The Museum of Modern Art’s 1941 exhibition Indian Art of the United States pioneered the movement to liberate Native American art from natural history museums, where it was displayed alongside taxidermied animals and dinosaur bones. By the 1960s, Native American art history was an academic discipline. Yet today, curators and scholars are still teaching the public to see Native American objects as art, not ethnological artifact.
One recent pedagogical effort is the traveling exhibition Art of the American Indians: The Thaw Collection, an audaciously broad and captivating survey of Native American art now on view at the Cleveland Museum of Art through May 30. From a tiny “prehistoric” Ipuitak (Eskimo) ivory polar bear effigy that would grab Brancusi’s attention to an exquisitely beaded late-1980s Lakota martingale and medicine bag, each of the show’s 120 objects (plus 15 from CMA’s collection) delivers a visual thrill.
It’s no surprise the objects are now part of the Eugene and Clare Thaw Collection of American Indian Art, housed in its own wing at the Fenimore Art Museum in Cooperstown, New York. An expert on Great Master drawings and Jackson Pollock, Eugene Thaw, one of the most influential art dealers of the second half of the 20th century, began collecting Native American art in 1987, the year after he retired. As he told Architectural Digest in 2008: “I began to look for a project where I could continue to exercise my eye.” Not surprisingly, Euro-American motifs initially drew Thaw to Native material culture. The project’s early focus was narrow — objects with representations of the U.S. flag — but quickly grew into a wildly ambitious 850-piece collection that samples 2,000 years of extraordinary First American art.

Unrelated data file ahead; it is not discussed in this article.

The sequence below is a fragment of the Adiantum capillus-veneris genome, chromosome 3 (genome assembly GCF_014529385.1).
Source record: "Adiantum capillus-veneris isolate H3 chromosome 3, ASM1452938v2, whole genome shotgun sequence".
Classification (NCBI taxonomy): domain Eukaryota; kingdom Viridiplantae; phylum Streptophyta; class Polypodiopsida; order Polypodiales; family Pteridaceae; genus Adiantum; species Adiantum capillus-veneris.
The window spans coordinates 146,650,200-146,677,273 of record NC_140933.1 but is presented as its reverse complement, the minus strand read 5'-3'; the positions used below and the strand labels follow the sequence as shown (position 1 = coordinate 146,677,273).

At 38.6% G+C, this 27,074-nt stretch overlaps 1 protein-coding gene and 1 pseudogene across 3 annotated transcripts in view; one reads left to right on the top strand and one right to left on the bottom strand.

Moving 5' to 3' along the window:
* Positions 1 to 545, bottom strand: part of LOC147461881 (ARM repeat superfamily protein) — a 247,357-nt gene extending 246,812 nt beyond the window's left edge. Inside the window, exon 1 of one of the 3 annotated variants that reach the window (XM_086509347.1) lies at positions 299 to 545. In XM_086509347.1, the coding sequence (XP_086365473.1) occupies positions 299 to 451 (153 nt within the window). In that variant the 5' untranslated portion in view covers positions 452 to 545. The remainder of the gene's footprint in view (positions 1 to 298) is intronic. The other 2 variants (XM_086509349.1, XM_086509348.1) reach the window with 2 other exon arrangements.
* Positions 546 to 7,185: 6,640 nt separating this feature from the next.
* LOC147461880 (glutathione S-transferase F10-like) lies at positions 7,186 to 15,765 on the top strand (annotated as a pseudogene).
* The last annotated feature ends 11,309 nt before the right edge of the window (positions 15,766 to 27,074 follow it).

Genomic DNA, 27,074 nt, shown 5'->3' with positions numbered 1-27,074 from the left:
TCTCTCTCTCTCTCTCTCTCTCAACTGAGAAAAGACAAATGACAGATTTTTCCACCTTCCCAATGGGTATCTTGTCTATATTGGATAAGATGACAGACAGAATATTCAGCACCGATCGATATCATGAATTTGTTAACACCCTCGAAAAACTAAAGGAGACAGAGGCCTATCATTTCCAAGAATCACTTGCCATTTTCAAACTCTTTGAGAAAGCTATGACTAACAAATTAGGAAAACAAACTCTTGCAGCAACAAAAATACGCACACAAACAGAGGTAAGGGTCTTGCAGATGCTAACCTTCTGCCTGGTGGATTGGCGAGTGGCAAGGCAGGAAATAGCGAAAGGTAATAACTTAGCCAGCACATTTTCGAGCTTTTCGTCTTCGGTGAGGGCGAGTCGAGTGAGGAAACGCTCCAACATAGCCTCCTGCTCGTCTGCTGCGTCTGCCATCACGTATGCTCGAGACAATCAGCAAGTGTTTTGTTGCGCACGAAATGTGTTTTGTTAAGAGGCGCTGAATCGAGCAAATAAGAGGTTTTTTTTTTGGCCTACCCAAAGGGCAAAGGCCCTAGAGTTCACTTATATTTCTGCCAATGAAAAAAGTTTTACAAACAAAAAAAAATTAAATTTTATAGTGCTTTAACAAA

A pair of Northwest Coast cedar-wood house posts flank the exhibition’s entrance. Carved between 1820 and 1840 by an unknown Tongass-Tlingit woodworker from southeast Alaska, the posts recount a creation story about Raven, a culture-hero who stole the sun and brought daylight to the people. With the sun in his beak, Raven nosedives to earth. Outstretched wings at the post’s top contrast with a large, heavy sculptural head at its bottom, creating the sensation of descent. This symphony of formal balance, and the brilliant synthesis of multiple events into one image, is a singular achievement, opening the show with a big bang.
While the objects’aesthetic impact is instant, a long look is even more rewarding. An 18th century Northwest Coast bentwood box, its outer surface covered with carved formline design, becomes a serving dish still shiny with oils from the food it held during potlatches. A pulsating battle scene painted on horsehide around 1880 by one or more Lakota warriors reveals a unique way to record acts of bravery.